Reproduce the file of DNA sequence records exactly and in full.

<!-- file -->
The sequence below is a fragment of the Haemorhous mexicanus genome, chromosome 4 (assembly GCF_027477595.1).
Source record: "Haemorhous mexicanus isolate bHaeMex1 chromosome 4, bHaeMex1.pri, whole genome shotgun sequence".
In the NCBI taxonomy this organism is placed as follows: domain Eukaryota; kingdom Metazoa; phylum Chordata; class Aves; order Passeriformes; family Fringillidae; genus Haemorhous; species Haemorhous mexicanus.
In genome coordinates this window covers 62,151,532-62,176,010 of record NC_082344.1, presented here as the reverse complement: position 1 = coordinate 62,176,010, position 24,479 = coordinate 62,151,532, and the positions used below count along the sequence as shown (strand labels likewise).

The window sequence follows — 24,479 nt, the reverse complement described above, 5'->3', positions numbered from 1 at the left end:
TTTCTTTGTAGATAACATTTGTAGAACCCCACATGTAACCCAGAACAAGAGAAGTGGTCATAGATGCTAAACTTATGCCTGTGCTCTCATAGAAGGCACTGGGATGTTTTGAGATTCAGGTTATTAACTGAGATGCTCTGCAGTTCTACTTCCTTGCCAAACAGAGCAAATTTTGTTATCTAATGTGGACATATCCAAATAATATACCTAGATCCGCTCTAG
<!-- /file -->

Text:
The sequence below is a fragment of the Haemorhous mexicanus genome, chromosome 4 (assembly GCF_027477595.1).
Source record: "Haemorhous mexicanus isolate bHaeMex1 chromosome 4, bHaeMex1.pri, whole genome shotgun sequence".
In the NCBI taxonomy this organism is placed as follows: domain Eukaryota; kingdom Metazoa; phylum Chordata; class Aves; order Passeriformes; family Fringillidae; genus Haemorhous; species Haemorhous mexicanus.
In genome coordinates this window covers 62,151,532-62,176,010 of record NC_082344.1, presented here as the reverse complement: position 1 = coordinate 62,176,010, position 24,479 = coordinate 62,151,532, and the positions used below count along the sequence as shown (strand labels likewise).

The window sequence follows — 24,479 nt, the reverse complement described above, 5'->3', positions numbered from 1 at the left end:
TTTCTTTGTAGATAACATTTGTAGAACCCCACATGTAACCCAGAACAAGAGAAGTGGTCATAGATGCTAAACTTATGCCTGTGCTCTCATAGAAGGCACTGGGATGTTTTGAGATTCAGGTTATTAACTGAGATGCTCTGCAGTTCTACTTCCTTGCCAAACAGAGCAAATTTTGTTATCTAATGTGGACATATCCAAATAATATACCTAGATCCGCTCTAG